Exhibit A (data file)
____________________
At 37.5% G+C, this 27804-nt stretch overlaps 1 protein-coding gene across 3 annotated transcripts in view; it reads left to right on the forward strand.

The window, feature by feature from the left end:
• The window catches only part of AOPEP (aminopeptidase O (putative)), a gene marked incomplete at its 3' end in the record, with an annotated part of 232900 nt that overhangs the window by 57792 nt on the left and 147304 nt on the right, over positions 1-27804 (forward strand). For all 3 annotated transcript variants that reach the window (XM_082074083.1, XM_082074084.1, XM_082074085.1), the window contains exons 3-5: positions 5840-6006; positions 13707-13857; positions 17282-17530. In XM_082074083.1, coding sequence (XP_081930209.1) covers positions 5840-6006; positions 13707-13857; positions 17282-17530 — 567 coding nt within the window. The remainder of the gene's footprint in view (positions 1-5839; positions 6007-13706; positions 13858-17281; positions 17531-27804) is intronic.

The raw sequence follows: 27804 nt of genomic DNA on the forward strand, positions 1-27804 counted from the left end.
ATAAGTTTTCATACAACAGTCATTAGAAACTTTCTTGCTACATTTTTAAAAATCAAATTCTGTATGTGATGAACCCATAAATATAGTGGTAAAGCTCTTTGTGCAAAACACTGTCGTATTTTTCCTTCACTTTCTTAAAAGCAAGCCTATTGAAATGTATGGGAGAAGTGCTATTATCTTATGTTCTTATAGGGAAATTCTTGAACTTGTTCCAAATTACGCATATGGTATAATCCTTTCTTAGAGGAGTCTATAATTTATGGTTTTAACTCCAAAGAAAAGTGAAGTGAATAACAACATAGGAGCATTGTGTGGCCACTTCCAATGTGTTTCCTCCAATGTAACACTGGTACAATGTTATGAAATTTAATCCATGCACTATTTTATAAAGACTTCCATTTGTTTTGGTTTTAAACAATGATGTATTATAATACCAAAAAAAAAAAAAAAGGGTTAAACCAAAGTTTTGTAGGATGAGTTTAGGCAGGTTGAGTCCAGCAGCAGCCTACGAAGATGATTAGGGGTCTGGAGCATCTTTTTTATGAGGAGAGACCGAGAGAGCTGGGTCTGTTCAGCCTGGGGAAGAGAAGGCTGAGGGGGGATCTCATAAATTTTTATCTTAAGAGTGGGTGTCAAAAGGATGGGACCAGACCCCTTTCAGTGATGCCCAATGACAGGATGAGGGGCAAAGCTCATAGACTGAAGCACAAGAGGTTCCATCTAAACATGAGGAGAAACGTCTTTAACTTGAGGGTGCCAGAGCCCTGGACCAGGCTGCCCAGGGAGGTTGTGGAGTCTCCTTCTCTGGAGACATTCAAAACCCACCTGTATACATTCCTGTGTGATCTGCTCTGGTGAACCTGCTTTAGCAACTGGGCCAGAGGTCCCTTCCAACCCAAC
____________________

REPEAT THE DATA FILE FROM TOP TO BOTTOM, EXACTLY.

At 37.5% G+C, this 27804-nt stretch overlaps 1 protein-coding gene across 3 annotated transcripts in view; it reads left to right on the forward strand.

The window, feature by feature from the left end:
• The window catches only part of AOPEP (aminopeptidase O (putative)), a gene marked incomplete at its 3' end in the record, with an annotated part of 232900 nt that overhangs the window by 57792 nt on the left and 147304 nt on the right, over positions 1-27804 (forward strand). For all 3 annotated transcript variants that reach the window (XM_082074083.1, XM_082074084.1, XM_082074085.1), the window contains exons 3-5: positions 5840-6006; positions 13707-13857; positions 17282-17530. In XM_082074083.1, coding sequence (XP_081930209.1) covers positions 5840-6006; positions 13707-13857; positions 17282-17530 — 567 coding nt within the window. The remainder of the gene's footprint in view (positions 1-5839; positions 6007-13706; positions 13858-17281; positions 17531-27804) is intronic.

The raw sequence follows: 27804 nt of genomic DNA on the forward strand, positions 1-27804 counted from the left end.
ATAAGTTTTCATACAACAGTCATTAGAAACTTTCTTGCTACATTTTTAAAAATCAAATTCTGTATGTGATGAACCCATAAATATAGTGGTAAAGCTCTTTGTGCAAAACACTGTCGTATTTTTCCTTCACTTTCTTAAAAGCAAGCCTATTGAAATGTATGGGAGAAGTGCTATTATCTTATGTTCTTATAGGGAAATTCTTGAACTTGTTCCAAATTACGCATATGGTATAATCCTTTCTTAGAGGAGTCTATAATTTATGGTTTTAACTCCAAAGAAAAGTGAAGTGAATAACAACATAGGAGCATTGTGTGGCCACTTCCAATGTGTTTCCTCCAATGTAACACTGGTACAATGTTATGAAATTTAATCCATGCACTATTTTATAAAGACTTCCATTTGTTTTGGTTTTAAACAATGATGTATTATAATACCAAAAAAAAAAAAAAAGGGTTAAACCAAAGTTTTGTAGGATGAGTTTAGGCAGGTTGAGTCCAGCAGCAGCCTACGAAGATGATTAGGGGTCTGGAGCATCTTTTTTATGAGGAGAGACCGAGAGAGCTGGGTCTGTTCAGCCTGGGGAAGAGAAGGCTGAGGGGGGATCTCATAAATTTTTATCTTAAGAGTGGGTGTCAAAAGGATGGGACCAGACCCCTTTCAGTGATGCCCAATGACAGGATGAGGGGCAAAGCTCATAGACTGAAGCACAAGAGGTTCCATCTAAACATGAGGAGAAACGTCTTTAACTTGAGGGTGCCAGAGCCCTGGACCAGGCTGCCCAGGGAGGTTGTGGAGTCTCCTTCTCTGGAGACATTCAAAACCCACCTGTATACATTCCTGTGTGATCTGCTCTGGTGAACCTGCTTTAGCAACTGGGCCAGAGGTCCCTTCCAACCCAAC